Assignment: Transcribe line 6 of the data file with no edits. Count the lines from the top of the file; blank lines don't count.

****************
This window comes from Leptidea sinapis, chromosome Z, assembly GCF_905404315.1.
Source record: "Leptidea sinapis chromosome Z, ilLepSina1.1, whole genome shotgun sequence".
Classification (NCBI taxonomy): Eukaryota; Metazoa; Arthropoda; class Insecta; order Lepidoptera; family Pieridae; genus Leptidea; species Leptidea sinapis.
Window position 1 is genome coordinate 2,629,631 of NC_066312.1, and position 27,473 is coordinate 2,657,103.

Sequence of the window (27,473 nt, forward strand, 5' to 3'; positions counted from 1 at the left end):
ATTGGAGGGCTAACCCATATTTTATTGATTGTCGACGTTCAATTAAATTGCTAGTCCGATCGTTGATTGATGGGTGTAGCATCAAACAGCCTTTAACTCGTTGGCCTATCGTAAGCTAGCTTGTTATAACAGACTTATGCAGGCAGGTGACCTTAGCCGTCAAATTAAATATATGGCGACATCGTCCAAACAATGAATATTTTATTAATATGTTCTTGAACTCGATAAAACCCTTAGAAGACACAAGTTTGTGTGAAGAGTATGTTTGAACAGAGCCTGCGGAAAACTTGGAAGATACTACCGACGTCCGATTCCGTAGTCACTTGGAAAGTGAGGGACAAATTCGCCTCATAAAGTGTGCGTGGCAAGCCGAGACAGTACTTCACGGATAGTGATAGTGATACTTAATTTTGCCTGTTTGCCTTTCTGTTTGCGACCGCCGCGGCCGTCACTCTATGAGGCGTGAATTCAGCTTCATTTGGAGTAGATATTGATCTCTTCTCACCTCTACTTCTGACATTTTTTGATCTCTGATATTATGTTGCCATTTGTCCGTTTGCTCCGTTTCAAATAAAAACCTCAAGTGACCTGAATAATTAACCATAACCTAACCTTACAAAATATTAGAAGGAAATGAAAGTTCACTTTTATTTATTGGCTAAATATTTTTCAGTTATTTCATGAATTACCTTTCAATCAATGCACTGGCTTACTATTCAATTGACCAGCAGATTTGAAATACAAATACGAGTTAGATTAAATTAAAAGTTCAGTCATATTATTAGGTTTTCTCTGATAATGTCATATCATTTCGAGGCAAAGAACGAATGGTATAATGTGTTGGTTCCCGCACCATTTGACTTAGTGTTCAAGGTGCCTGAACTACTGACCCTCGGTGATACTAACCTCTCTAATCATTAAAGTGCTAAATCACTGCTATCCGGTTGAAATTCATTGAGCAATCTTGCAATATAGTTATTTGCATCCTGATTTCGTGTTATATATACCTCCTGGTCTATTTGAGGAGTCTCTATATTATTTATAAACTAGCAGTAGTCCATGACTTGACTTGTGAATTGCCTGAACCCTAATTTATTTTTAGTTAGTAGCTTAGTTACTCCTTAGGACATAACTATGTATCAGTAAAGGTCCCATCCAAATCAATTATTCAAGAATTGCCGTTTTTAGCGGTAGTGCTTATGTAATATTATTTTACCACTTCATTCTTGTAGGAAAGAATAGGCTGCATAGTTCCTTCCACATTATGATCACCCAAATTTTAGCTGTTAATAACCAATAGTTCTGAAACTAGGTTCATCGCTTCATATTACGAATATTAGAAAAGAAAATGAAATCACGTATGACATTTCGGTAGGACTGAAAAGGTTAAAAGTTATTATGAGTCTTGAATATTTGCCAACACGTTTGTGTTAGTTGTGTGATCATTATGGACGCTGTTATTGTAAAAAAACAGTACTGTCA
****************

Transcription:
ATTGGAGGGCTAACCCATATTTTATTGATTGTCGACGTTCAATTAAATTGCTAGTCCGATCGTTGATTGATGGGTGTAGCATCAAACAGCCTTTAACTCGTTGGCCTATCGTAAGCTAGCTTGTTATAACAGACTTATGCAGGCAGGTGACCTTAGCCGTCAAATTAAATATATGGCGACATCGTCCAAACAATGAATATTTTATTAATATGTTCTTGAACTCGATAAAACCCTTAGAAGACACAAGTTTGTGTGAAGAGTATGTTTGAACAGAGCCTGCGGAAAACTTGGAAGATACTACCGACGTCCGATTCCGTAGTCACTTGGAAAGTGAGGGACAAATTCGCCTCATAAAGTGTGCGTGGCAAGCCGAGACAGTACTTCACGGATAGTGATAGTGATACTTAATTTTGCCTGTTTGCCTTTCTGTTTGCGACCGCCGCGGCCGTCACTCTATGAGGCGTGAATTCAGCTTCATTTGGAGTAGATATTGATCTCTTCTCACCTCTACTTCTGACATTTTTTGATCTCTGATATTATGTTGCCATTTGTCCGTTTGCTCCGTTTCAAATAAAAACCTCAAGTGACCTGAATAATTAACCATAACCTAACCTTACAAAATATTAGAAGGAAATGAAAGTTCACTTTTATTTATTGGCTAAATATTTTTCAGTTATTTCATGAATTACCTTTCAATCAATGCACTGGCTTACTATTCAATTGACCAGCAGATTTGAAATACAAATACGAGTTAGATTAAATTAAAAGTTCAGTCATATTATTAGGTTTTCTCTGATAATGTCATATCATTTCGAGGCAAAGAACGAATGGTATAATGTGTTGGTTCCCGCACCATTTGACTTAGTGTTCAAGGTGCCTGAACTACTGACCCTCGGTGATACTAACCTCTCTAATCATTAAAGTGCTAAATCACTGCTATCCGGTTGAAATTCATTGAGCAATCTTGCAATATAGTTATTTGCATCCTGATTTCGTGTTATATATACCTCCTGGTCTATTTGAGGAGTCTCTATATTATTTATAAACTAGCAGTAGTCCATGACTTGACTTGTGAATTGCCTGAACCCTAATTTATTTTTAGTTAGTAGCTTAGTTACTCCTTAGGACATAACTATGTATCAGTAAAGGTCCCATCCAAATCAATTATTCAAGAATTGCCGTTTTTAGCGGTAGTGCTTATGTAATATTATTTTACCACTTCATTCTTGTAGGAAAGAATAGGCTGCATAGTTCCTTCCACATTATGATCACCCAAATTTTAGCTGTTAATAACCAATAGTTCTGAAACTAGGTTCATCGCTTCATATTACGAATATTAGAAAAGAAAATGAAATCACGTATGACATTTCGGTAGGACTGAAAAGGTTAAAAGTTATTATGAGTCTTGAATATTTGCCAACACGTTTGTGTTAGTTGTGTGATCATTATGGACGCTGTTATTGTAAAAAAACAGTACTGTCA